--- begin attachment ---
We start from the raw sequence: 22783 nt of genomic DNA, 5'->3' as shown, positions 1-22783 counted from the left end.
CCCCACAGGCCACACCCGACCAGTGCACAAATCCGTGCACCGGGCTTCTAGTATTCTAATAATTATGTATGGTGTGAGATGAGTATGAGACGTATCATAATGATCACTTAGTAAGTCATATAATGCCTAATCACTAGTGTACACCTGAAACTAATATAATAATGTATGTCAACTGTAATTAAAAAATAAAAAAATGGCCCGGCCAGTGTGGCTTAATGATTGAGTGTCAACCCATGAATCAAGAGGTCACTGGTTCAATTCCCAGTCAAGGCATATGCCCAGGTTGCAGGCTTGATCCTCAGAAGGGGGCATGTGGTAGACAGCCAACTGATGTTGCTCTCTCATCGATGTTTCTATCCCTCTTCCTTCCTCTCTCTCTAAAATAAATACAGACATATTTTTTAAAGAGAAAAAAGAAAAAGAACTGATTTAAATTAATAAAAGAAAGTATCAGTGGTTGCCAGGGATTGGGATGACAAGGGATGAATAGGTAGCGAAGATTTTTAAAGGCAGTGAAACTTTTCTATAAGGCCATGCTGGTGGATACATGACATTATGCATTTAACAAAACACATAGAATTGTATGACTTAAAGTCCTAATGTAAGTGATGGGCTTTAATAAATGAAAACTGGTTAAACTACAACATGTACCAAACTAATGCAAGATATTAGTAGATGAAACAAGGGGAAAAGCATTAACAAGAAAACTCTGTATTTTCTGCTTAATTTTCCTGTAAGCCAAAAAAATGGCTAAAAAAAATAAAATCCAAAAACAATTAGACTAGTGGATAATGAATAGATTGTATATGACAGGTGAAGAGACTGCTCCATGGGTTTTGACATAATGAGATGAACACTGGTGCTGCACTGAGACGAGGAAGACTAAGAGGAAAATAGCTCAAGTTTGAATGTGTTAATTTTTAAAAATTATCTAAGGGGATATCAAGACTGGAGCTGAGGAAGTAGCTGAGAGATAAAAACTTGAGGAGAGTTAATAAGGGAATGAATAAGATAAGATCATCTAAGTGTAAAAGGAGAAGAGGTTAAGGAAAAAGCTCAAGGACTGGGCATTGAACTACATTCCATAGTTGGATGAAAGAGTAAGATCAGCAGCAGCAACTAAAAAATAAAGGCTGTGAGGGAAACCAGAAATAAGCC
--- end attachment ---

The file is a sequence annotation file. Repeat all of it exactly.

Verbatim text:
We start from the raw sequence: 22783 nt of genomic DNA, 5'->3' as shown, positions 1-22783 counted from the left end.
CCCCACAGGCCACACCCGACCAGTGCACAAATCCGTGCACCGGGCTTCTAGTATTCTAATAATTATGTATGGTGTGAGATGAGTATGAGACGTATCATAATGATCACTTAGTAAGTCATATAATGCCTAATCACTAGTGTACACCTGAAACTAATATAATAATGTATGTCAACTGTAATTAAAAAATAAAAAAATGGCCCGGCCAGTGTGGCTTAATGATTGAGTGTCAACCCATGAATCAAGAGGTCACTGGTTCAATTCCCAGTCAAGGCATATGCCCAGGTTGCAGGCTTGATCCTCAGAAGGGGGCATGTGGTAGACAGCCAACTGATGTTGCTCTCTCATCGATGTTTCTATCCCTCTTCCTTCCTCTCTCTCTAAAATAAATACAGACATATTTTTTAAAGAGAAAAAAGAAAAAGAACTGATTTAAATTAATAAAAGAAAGTATCAGTGGTTGCCAGGGATTGGGATGACAAGGGATGAATAGGTAGCGAAGATTTTTAAAGGCAGTGAAACTTTTCTATAAGGCCATGCTGGTGGATACATGACATTATGCATTTAACAAAACACATAGAATTGTATGACTTAAAGTCCTAATGTAAGTGATGGGCTTTAATAAATGAAAACTGGTTAAACTACAACATGTACCAAACTAATGCAAGATATTAGTAGATGAAACAAGGGGAAAAGCATTAACAAGAAAACTCTGTATTTTCTGCTTAATTTTCCTGTAAGCCAAAAAAATGGCTAAAAAAAATAAAATCCAAAAACAATTAGACTAGTGGATAATGAATAGATTGTATATGACAGGTGAAGAGACTGCTCCATGGGTTTTGACATAATGAGATGAACACTGGTGCTGCACTGAGACGAGGAAGACTAAGAGGAAAATAGCTCAAGTTTGAATGTGTTAATTTTTAAAAATTATCTAAGGGGATATCAAGACTGGAGCTGAGGAAGTAGCTGAGAGATAAAAACTTGAGGAGAGTTAATAAGGGAATGAATAAGATAAGATCATCTAAGTGTAAAAGGAGAAGAGGTTAAGGAAAAAGCTCAAGGACTGGGCATTGAACTACATTCCATAGTTGGATGAAAGAGTAAGATCAGCAGCAGCAACTAAAAAATAAAGGCTGTGAGGGAAACCAGAAATAAGCC